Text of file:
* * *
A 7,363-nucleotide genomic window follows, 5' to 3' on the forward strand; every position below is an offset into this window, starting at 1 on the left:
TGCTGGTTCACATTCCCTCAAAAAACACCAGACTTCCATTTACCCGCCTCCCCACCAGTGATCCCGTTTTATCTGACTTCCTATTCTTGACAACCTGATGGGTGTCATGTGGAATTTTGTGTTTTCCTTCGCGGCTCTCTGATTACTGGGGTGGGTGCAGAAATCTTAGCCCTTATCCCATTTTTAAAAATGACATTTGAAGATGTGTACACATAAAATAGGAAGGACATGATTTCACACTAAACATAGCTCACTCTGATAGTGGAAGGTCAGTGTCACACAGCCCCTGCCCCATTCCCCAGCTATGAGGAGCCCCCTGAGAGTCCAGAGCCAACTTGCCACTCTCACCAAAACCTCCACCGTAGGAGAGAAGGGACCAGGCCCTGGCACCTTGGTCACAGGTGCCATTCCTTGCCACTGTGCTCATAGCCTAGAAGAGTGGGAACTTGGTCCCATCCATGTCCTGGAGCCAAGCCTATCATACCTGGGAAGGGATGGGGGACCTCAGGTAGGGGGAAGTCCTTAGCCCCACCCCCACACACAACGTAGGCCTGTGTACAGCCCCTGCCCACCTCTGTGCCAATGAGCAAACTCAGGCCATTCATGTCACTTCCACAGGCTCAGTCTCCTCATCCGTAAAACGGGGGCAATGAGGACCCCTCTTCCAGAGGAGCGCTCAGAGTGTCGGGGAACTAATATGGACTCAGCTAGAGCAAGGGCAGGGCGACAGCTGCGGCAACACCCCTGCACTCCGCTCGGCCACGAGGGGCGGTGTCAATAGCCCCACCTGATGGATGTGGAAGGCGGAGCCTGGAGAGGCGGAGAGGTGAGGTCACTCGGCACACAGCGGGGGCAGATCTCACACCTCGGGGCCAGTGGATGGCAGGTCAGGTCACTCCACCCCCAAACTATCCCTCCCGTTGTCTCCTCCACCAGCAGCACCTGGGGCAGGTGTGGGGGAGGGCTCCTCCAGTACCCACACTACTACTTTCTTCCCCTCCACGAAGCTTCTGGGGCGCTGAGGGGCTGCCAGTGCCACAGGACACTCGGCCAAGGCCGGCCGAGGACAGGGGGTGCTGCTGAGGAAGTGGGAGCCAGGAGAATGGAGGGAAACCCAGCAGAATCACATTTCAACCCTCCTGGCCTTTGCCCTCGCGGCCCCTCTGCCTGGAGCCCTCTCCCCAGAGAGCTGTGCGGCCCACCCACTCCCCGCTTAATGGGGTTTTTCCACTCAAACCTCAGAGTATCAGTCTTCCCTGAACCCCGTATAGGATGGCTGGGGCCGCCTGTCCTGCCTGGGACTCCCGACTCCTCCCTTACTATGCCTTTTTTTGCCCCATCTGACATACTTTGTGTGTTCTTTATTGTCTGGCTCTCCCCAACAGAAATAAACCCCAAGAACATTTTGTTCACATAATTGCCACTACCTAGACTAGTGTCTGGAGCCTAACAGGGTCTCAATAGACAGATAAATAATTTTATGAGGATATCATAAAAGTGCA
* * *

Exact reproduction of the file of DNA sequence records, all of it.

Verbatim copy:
A 7,363-nucleotide genomic window follows, 5' to 3' on the forward strand; every position below is an offset into this window, starting at 1 on the left:
TGCTGGTTCACATTCCCTCAAAAAACACCAGACTTCCATTTACCCGCCTCCCCACCAGTGATCCCGTTTTATCTGACTTCCTATTCTTGACAACCTGATGGGTGTCATGTGGAATTTTGTGTTTTCCTTCGCGGCTCTCTGATTACTGGGGTGGGTGCAGAAATCTTAGCCCTTATCCCATTTTTAAAAATGACATTTGAAGATGTGTACACATAAAATAGGAAGGACATGATTTCACACTAAACATAGCTCACTCTGATAGTGGAAGGTCAGTGTCACACAGCCCCTGCCCCATTCCCCAGCTATGAGGAGCCCCCTGAGAGTCCAGAGCCAACTTGCCACTCTCACCAAAACCTCCACCGTAGGAGAGAAGGGACCAGGCCCTGGCACCTTGGTCACAGGTGCCATTCCTTGCCACTGTGCTCATAGCCTAGAAGAGTGGGAACTTGGTCCCATCCATGTCCTGGAGCCAAGCCTATCATACCTGGGAAGGGATGGGGGACCTCAGGTAGGGGGAAGTCCTTAGCCCCACCCCCACACACAACGTAGGCCTGTGTACAGCCCCTGCCCACCTCTGTGCCAATGAGCAAACTCAGGCCATTCATGTCACTTCCACAGGCTCAGTCTCCTCATCCGTAAAACGGGGGCAATGAGGACCCCTCTTCCAGAGGAGCGCTCAGAGTGTCGGGGAACTAATATGGACTCAGCTAGAGCAAGGGCAGGGCGACAGCTGCGGCAACACCCCTGCACTCCGCTCGGCCACGAGGGGCGGTGTCAATAGCCCCACCTGATGGATGTGGAAGGCGGAGCCTGGAGAGGCGGAGAGGTGAGGTCACTCGGCACACAGCGGGGGCAGATCTCACACCTCGGGGCCAGTGGATGGCAGGTCAGGTCACTCCACCCCCAAACTATCCCTCCCGTTGTCTCCTCCACCAGCAGCACCTGGGGCAGGTGTGGGGGAGGGCTCCTCCAGTACCCACACTACTACTTTCTTCCCCTCCACGAAGCTTCTGGGGCGCTGAGGGGCTGCCAGTGCCACAGGACACTCGGCCAAGGCCGGCCGAGGACAGGGGGTGCTGCTGAGGAAGTGGGAGCCAGGAGAATGGAGGGAAACCCAGCAGAATCACATTTCAACCCTCCTGGCCTTTGCCCTCGCGGCCCCTCTGCCTGGAGCCCTCTCCCCAGAGAGCTGTGCGGCCCACCCACTCCCCGCTTAATGGGGTTTTTCCACTCAAACCTCAGAGTATCAGTCTTCCCTGAACCCCGTATAGGATGGCTGGGGCCGCCTGTCCTGCCTGGGACTCCCGACTCCTCCCTTACTATGCCTTTTTTTGCCCCATCTGACATACTTTGTGTGTTCTTTATTGTCTGGCTCTCCCCAACAGAAATAAACCCCAAGAACATTTTGTTCACATAATTGCCACTACCTAGACTAGTGTCTGGAGCCTAACAGGGTCTCAATAGACAGATAAATAATTTTATGAGGATATCATAAAAGTGCA